by Paddy Hickey
Former ladies' soccer international star Siobhan Killeen says she has no regrets about turning her back on the world-wide code in favour of focusing on Gaelic football.
Having first represented the Republic of Ireland at under-17 level, Killeen’s soccer career accelerated to the stage where she earned a total of 11 caps at adult level, and played in a host of countries around the world.
But back in March of this year the richly-talented dual ace decided to resurrect her Gaelic football career, and she made such a smooth transition to the native code that she helped Clontarf to claim the Dublin intermediate football championship title and won a place on the Dublin All-Ireland winning panel.
“I actually did the pre-season training with my soccer club, Shelbourne, but I then decided that I would have another shot at playing Gaelic football,” explained Killeen, who shot a stunning total of 2-10 in Clontarf’s Dublin final win over Cuala.
“And I certainly have no regrets about the decision I have taken, as I’m really enjoying playing Gaelic and, as well, things have gone extremely well for me with Clontarf and with Dublin winning the All-Ireland.
“Actually, from the time I was quite young to the age of 17-18 I played both Gaelic and soccer. I first played Gaelic with the Raheny boys’ team as the club didn’t have a girls’ team, and then I later moved to the Scoil Ui Chonaill club.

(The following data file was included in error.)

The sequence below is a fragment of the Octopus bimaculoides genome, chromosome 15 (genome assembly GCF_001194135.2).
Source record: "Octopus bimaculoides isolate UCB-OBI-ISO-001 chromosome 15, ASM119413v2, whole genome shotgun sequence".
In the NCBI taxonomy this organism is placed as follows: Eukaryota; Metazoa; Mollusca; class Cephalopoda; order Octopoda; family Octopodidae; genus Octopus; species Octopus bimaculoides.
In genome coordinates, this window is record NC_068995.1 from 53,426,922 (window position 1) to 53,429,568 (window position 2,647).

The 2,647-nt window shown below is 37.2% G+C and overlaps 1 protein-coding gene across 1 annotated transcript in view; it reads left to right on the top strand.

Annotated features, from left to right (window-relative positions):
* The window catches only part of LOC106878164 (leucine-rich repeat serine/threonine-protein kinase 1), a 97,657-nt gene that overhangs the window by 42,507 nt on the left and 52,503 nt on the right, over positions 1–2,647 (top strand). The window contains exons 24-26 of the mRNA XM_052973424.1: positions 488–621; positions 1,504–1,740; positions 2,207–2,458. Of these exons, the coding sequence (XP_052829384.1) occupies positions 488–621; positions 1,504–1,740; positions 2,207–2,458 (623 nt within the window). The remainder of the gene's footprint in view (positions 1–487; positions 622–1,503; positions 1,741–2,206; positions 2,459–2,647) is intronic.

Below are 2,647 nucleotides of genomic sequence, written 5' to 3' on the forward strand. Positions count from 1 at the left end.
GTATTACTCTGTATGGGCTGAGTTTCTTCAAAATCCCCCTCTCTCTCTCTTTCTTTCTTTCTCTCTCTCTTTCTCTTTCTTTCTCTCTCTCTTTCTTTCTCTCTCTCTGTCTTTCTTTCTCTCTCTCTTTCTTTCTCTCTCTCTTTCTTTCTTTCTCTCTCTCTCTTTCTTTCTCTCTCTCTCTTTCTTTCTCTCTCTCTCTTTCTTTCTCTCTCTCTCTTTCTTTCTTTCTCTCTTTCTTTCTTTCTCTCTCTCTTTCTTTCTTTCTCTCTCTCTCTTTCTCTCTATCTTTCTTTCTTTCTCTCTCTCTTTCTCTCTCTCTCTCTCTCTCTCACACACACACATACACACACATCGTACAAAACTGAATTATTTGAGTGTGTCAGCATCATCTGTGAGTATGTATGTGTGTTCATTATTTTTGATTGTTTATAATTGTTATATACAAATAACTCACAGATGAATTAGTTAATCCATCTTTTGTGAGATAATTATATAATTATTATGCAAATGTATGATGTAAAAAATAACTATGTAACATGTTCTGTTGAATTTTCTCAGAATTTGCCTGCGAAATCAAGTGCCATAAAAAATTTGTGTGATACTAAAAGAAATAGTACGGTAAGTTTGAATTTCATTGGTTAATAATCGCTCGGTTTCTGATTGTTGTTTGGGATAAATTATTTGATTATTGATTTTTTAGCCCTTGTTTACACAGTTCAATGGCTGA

“But when I was around 17-18 the demands of playing the two sports just became too much for me.
“And after I was involved with the Dublin team in the 2011 All-Ireland minor football final against Cork, I decided that I would focus on soccer for the foreseeable future.
“I remember well that was a very emotional decision for me to make, as, of course, I had made a lot of friends from playing Gaelic with my club and with the Dublin minor team.
“As well, I thoroughly enjoyed my time playing soccer and I have very many happy and satisfying memories of my time with Shelbourne and with the Ireland team.
“But then last March things got to the stage where I felt that I had achieved everything I wanted to achieve in soccer, and so I decided that a new and fresh challenge in Gaelic was just what I needed,” added the star forward.
Interestingly, up to making the breakthrough to senior level as a result of the success against Cuala, Clontarf had suffered the agonising experience of coming up short in the Dublin intermediate football final of the previous three years, losing to Parnells, Clan na nGael and St Maur’s.
But based on her outstanding scoring exploits in the clash against the Dalkey outfit, many would feel that the acquisition of Killeen played a significant part in the ending of the final losing sequence.
Of course, as well as promotion to Dublin senior ranks for the 2019 campaign, Clontarf have the opportunity of adding to their trophy haul in the Leinster Club Championship.
“It was fantastic to win the Intermediate county title, particularly as a lot of the other girls had nothing to show for playing in the three previous Dublin finals,” said Killeen, whose side accounted for Laois’s Shanahoe in the first round of the provincial campaign.
“While we celebrated winning the county title, we didn’t fall into the trap of resting on our laurels, and so we’ll be doing everything in our power to keep our season going for as long as possible.”
Next challenge up for Clontarf is a quarter-final tie against Longford representatives, Carrickedmond, on Sunday next, and Killeen is anticipating a much stiffer challenge from the opposition than she and her teammates experienced in their opening encounter.
“Firstly, Carrickedmond will have home advantage in the match, and I also believe they are the Longford senior champions, rather than the intermediate champions,” she pointed out.
“So I’d say that we will have to considerably improve on our performance against Shanahoe if we’re to come out on the right side of the result.”